Bottle vs. Cylinder

In a previous post, we talked about how most of us who are in the Diving world get 'triggered' when we hear of "Scuba diving" when referring to our activity, and how we should try to clarify that it this is not entirely correct (in fact, we qualify it as "historical mistake" caused by keeping the incorrect translations of Commander Cousteau's documentaries).

Well, something similar happens when we hear "Cylinder" when referring to the diving bottle. In this case, fortunately, those of us in the diving world agree that it makes our ears hurt and, in fact, we usually 'train' novice divers so they refer to them correctly.

Sometimes, when talking about bottles in an introductory course, a student starts a discussion saying that, according to the definition of a cylinder, it is correct to use that term.
Let us clarify a little: the rigid container used to hold pressurized gas can be called a "cylinder". But if we analyze industry standards and their definitions, we will see that there is a difference between these containers with gas under pressure on the inside. If they have a large diameter and low height, they are known as cylinders. On the other hand, if they have smaller diameter and greater height (curiously, the ones we use in diving) they are called bottles.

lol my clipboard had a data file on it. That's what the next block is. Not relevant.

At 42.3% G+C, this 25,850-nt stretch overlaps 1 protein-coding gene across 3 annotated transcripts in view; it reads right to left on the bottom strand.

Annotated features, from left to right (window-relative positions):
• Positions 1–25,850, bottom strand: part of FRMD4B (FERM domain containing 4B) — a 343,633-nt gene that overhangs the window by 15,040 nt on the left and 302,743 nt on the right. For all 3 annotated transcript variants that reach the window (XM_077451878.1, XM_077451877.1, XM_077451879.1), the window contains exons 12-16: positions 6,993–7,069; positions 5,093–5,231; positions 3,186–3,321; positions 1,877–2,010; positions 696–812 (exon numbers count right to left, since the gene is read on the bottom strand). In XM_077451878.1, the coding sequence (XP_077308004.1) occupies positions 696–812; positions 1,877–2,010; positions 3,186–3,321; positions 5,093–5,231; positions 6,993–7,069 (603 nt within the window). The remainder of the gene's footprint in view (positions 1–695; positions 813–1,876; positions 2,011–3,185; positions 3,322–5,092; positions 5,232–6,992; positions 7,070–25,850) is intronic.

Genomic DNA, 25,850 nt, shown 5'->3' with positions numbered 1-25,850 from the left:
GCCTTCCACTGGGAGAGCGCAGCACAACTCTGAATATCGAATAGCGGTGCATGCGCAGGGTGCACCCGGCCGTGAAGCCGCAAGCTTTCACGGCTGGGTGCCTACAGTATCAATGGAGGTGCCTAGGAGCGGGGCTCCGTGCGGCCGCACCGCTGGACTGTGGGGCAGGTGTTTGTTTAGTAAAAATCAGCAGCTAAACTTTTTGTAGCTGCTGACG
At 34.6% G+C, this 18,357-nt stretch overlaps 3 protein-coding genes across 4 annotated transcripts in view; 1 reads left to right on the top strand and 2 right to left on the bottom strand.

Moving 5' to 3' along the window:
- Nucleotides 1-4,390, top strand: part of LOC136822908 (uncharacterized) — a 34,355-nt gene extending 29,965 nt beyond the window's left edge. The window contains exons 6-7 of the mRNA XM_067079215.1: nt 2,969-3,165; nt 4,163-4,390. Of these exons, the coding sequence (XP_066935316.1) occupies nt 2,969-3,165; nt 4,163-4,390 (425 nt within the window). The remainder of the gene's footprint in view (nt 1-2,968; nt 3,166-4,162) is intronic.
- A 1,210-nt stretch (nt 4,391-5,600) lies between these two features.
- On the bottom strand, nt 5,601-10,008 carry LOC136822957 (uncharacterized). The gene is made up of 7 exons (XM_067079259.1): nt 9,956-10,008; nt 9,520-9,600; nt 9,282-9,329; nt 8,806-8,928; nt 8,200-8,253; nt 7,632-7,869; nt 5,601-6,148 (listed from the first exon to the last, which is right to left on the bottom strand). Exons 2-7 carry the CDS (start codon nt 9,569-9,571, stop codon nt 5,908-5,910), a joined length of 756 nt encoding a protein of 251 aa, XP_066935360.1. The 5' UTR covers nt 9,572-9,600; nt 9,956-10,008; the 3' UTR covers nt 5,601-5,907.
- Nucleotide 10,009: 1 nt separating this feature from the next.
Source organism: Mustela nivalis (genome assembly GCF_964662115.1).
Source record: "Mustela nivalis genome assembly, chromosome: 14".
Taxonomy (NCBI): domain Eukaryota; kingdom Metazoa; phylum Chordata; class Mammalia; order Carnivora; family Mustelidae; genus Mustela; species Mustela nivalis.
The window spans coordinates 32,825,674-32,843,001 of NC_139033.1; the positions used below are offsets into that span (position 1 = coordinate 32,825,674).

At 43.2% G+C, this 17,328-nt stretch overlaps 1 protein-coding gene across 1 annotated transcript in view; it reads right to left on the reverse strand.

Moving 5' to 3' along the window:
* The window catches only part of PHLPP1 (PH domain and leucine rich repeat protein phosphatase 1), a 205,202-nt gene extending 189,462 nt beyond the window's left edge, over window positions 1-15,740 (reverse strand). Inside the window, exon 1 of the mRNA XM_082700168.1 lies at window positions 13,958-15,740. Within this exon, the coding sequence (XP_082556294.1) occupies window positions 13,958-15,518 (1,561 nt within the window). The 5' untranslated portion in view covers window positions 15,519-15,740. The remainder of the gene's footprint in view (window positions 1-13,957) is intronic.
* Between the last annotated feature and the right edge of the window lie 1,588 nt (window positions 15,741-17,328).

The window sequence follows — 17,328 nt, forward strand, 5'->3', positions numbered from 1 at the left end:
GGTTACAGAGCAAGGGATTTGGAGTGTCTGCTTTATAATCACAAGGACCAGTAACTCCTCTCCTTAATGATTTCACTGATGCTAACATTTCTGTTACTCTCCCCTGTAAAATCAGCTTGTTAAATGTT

In any case, leaving technical definitions and subtleties about diameter aside, what matters most of all is that diving has its own jargon and, within this jargon, we have diving bottles and not cylinders.

We all know that, in nautical contexts (to put a close example), sailors on ships have (or we have) their own jargon: historical and deeply rooted between sea people, where own terms exist and misuse is frowned upon. So for example, if someone says "rope" on a boat, the speaker might get hung from the mainmast (not the 'mast'...). And even if by definition 'rope' and 'line' fit, within marine slang the use of 'rope' is frowned upon, branding the person who uses it as a 'fresh water sailor'. Well, the same thing happens with 'cylinder' in diving. Although by definition the term fits, it is not the term we use in our slang, and it is what we must teach and spread.

Finally, an extra detail. What can be found inside is compressed air, not oxygen (another of the great confusions linked to "cylinders"). In other words, air like the air we breathe, compressed many times when compared to atmospheric pressure, but air nonetheless. Nowadays, with the rise of technical diving, it is possible that some decompression stop-ready bottles contain pure oxygen. However, it is not the norm, and it is something that we rarely see in recreational diving.

Categories: Diving Gear